UEFA have issued a response to boss Emma Hayes after she claimed her side were ‘robbed’ against thanks to ’embarrassing’ refereeing.
in their Women’s opener last Wednesday.
Late on in the game, referee Frida Klarlund awarded a penalty to Los Blancos for a foul on Athenea del Castillo even though the tackle happened outside the box, with no VAR to overturn the decision.
The spot-kick was scored to level the match, but the Blues appeared to bagged a last-gasp winner when Niamh Charles volleyed home a deep cross – only to see the offside flag raised.
But replays of the incident quickly revealed that Charles had been well onside, with team-mate Sam Kerr in an offside position, and while the Australian did make a run towards the ball, it did not seem significant enough to rule out the goal.
Hayes, who will leave Chelsea at the end of the season , was livid, saying: ‘I could see from the bench that the tackle [for the penalty decision] was outside the box. So I’m absolutely shocked that those managing the game couldn’t see that.
‘It is embarrassing. I cannot understand the decision [for the offside] whatsoever. I think we’ve been robbed of what was a 3-1 game.’
Though , there is no doubt that the Video Assistant Referee would have spotted both mistakes and corrected them.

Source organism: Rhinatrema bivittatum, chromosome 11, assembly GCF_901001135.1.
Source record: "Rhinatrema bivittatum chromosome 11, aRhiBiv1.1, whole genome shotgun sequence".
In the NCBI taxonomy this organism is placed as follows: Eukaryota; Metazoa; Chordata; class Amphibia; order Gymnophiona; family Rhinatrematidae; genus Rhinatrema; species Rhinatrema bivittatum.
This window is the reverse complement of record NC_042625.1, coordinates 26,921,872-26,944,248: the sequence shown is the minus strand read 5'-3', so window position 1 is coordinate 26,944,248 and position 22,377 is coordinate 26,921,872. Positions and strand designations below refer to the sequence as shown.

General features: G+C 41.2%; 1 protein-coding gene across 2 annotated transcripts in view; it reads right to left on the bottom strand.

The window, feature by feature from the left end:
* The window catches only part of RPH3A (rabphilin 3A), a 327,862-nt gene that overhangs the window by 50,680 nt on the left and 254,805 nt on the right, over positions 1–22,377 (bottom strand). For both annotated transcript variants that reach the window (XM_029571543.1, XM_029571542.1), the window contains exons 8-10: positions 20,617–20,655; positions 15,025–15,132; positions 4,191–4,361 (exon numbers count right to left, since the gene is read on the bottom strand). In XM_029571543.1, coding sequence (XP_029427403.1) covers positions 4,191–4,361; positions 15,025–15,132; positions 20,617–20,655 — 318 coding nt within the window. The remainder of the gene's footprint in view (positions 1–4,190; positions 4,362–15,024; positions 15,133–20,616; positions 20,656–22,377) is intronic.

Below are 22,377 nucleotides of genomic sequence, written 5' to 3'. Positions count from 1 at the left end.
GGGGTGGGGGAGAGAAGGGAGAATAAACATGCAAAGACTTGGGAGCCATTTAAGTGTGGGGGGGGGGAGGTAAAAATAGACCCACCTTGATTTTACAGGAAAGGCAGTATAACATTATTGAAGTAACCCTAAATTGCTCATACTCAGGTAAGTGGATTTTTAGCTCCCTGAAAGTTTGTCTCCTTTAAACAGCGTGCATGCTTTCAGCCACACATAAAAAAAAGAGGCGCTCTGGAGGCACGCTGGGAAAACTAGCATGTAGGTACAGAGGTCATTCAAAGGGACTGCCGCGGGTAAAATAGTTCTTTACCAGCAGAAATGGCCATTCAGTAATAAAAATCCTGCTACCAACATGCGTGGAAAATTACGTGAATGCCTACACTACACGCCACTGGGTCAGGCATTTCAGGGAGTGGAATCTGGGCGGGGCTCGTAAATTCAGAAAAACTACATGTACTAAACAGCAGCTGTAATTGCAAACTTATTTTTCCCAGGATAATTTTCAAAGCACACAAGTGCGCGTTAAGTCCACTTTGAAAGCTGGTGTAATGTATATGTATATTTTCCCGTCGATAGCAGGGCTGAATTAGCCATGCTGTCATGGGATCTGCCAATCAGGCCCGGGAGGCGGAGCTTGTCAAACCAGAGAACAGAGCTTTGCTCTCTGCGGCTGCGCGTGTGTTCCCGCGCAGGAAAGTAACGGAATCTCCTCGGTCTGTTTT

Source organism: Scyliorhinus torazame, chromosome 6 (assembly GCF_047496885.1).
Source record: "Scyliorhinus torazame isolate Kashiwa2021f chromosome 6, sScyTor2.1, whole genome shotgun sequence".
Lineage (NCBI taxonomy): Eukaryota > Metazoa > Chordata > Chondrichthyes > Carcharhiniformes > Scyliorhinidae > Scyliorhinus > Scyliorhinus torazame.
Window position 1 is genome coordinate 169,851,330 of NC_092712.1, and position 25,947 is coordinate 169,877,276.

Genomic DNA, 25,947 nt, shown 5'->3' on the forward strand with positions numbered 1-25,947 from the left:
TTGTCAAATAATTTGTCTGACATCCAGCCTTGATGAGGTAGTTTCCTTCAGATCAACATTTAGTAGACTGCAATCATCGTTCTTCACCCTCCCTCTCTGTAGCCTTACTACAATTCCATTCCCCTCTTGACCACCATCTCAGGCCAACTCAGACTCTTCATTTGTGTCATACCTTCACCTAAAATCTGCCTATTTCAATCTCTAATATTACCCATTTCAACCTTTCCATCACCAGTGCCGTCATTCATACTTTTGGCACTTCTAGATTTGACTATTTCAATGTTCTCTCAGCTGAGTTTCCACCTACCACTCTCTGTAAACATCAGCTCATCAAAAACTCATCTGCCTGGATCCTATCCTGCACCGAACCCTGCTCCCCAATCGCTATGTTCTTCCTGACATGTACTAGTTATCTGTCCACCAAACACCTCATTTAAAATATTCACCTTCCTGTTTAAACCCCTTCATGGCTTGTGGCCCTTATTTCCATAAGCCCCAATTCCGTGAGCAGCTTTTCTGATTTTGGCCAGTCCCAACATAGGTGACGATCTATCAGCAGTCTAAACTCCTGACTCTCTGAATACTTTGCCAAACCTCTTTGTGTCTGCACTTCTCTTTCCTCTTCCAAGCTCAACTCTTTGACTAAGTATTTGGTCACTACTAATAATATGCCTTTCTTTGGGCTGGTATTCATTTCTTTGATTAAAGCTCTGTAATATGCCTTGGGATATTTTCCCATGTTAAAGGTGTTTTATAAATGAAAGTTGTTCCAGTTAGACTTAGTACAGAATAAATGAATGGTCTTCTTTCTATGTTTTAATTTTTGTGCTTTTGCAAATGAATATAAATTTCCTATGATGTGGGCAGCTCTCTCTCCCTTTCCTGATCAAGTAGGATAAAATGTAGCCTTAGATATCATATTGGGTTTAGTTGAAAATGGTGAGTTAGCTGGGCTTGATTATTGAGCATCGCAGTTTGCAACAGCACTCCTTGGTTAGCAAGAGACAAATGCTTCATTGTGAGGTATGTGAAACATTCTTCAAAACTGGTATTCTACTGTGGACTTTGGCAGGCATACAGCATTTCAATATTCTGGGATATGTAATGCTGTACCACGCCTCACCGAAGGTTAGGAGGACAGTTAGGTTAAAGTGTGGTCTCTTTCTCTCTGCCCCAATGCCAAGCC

VAR has been used in the men’s Champions League since 2019, but is yet to be implemented in the Women’s competition, but appears that this incident has prompted UEFA to speed up its introduction.
In a statement released on Friday, the governing body responded to Hayes’ comments, saying: ‘The implementation of VAR in European competitions involves significant technical, operational, and logistical challenges.
‘To address these challenges, UEFA has developed a gradual plan to introduce VAR in the majority of matches, starting with men’s and women’s club and national team competitions.
‘UEFA already plans to implement VAR at the UEFA Women’s Nations League finals next year and will continuously evaluate the possibility to implement VAR in competitions or stages of competitions where it hasn’t been so far.’
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